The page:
The South African Human Rights Commission (SAHRC) may have failed to submit legal papers, opposing Jon Qwelane’s bid to have his hate speech court ruling overturned, in time.
According to Eye Witness News, Qwelane’s lawyers have refused a request by the SAHRC to extend yesterday’s deadline by which they had to submit their affidavits.
“The South African Human Rights Commission has contacted us and asked for an extension till next week Wednesday to file their opposing affidavit,” said Andrew Boerner of Jurgens Bekker Attorneys.
“The time period in terms of the court rules was for today [Thursday] … and we denied their request,” he said.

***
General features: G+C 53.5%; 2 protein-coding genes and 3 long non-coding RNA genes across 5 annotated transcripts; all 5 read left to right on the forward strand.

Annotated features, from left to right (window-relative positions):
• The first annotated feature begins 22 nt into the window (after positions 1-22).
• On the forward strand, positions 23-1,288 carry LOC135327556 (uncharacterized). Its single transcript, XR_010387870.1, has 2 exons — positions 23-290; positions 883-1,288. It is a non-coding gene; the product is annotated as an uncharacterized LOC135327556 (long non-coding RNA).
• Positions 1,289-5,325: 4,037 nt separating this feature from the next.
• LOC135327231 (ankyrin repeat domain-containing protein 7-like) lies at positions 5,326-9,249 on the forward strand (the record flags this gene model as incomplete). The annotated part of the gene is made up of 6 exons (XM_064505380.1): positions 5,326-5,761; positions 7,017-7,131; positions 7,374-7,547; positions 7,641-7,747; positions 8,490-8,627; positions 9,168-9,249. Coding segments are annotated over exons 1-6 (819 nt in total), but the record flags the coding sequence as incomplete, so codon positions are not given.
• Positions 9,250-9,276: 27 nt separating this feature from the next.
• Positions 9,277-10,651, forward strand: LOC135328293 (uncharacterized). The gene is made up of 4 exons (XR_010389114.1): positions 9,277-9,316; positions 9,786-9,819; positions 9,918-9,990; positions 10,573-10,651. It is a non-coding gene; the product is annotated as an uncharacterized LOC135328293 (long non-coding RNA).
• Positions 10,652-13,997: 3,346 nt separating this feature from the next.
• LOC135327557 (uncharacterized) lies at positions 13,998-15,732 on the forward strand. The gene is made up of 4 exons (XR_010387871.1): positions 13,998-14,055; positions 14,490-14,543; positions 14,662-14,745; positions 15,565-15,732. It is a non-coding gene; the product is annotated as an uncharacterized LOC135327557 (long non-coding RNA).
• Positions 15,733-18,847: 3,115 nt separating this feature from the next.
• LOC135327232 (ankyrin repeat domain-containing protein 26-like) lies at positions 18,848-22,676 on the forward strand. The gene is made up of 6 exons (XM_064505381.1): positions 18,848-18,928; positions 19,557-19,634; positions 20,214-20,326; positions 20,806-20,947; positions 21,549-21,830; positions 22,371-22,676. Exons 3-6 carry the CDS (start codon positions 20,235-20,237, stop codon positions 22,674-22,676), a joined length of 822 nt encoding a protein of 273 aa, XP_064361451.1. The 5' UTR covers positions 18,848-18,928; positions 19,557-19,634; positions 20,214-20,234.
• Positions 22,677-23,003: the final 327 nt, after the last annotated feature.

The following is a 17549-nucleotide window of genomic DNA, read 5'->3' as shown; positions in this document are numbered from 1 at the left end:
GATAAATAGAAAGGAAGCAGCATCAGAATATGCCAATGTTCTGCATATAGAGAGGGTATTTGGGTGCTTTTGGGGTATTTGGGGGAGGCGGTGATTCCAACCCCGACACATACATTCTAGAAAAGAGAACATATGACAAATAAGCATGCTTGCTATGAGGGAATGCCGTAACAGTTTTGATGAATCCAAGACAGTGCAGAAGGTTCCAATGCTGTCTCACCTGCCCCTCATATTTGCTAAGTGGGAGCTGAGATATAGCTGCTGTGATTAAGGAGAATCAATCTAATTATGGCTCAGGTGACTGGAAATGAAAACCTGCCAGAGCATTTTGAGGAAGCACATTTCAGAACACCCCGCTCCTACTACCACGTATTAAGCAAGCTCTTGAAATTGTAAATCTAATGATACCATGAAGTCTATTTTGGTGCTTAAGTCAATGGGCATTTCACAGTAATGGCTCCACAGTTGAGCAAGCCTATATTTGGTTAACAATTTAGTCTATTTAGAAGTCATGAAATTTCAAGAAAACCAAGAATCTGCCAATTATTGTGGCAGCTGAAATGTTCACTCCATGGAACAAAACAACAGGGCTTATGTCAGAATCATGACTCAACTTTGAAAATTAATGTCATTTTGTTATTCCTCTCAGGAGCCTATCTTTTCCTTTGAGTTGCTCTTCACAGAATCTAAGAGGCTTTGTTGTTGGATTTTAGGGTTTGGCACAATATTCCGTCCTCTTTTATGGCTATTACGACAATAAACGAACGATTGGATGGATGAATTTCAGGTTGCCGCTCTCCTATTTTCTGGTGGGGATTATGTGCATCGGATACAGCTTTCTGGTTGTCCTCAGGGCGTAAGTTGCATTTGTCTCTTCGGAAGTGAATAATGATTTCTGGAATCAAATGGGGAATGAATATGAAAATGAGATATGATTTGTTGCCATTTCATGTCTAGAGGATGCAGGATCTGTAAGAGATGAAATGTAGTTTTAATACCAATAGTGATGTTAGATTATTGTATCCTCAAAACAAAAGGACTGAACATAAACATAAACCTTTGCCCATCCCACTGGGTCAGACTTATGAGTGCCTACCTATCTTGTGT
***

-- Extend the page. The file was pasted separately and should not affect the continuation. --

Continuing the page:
It’s not clear if the SAHRC was able to submit the paperwork by the end of the day or what the implications are if they did not. Mambaonline was not successful in contacting a spokesperson from the organisation before going to print.
Qwelane, a journalist who is now South Africa’s ambassador in Uganda, was sued by the SAHRC over his 2008 anti-gay article Call me names, but gay is NOT okay…, published in the Sunday Sun.
He failed to defend himself and in May was found guilty, ordered to apologise and fined R 100,000.
His lawyers are now attempting to rescind the ruling on the basis that Qwelane was out of the country at the time and thought that the case wouldn’t proceed without him.
If they succeed, the ruling will effectively be nullified and the SAHRC would have to decide whether to re-file the suit against Qwelane and start the case from the beginning.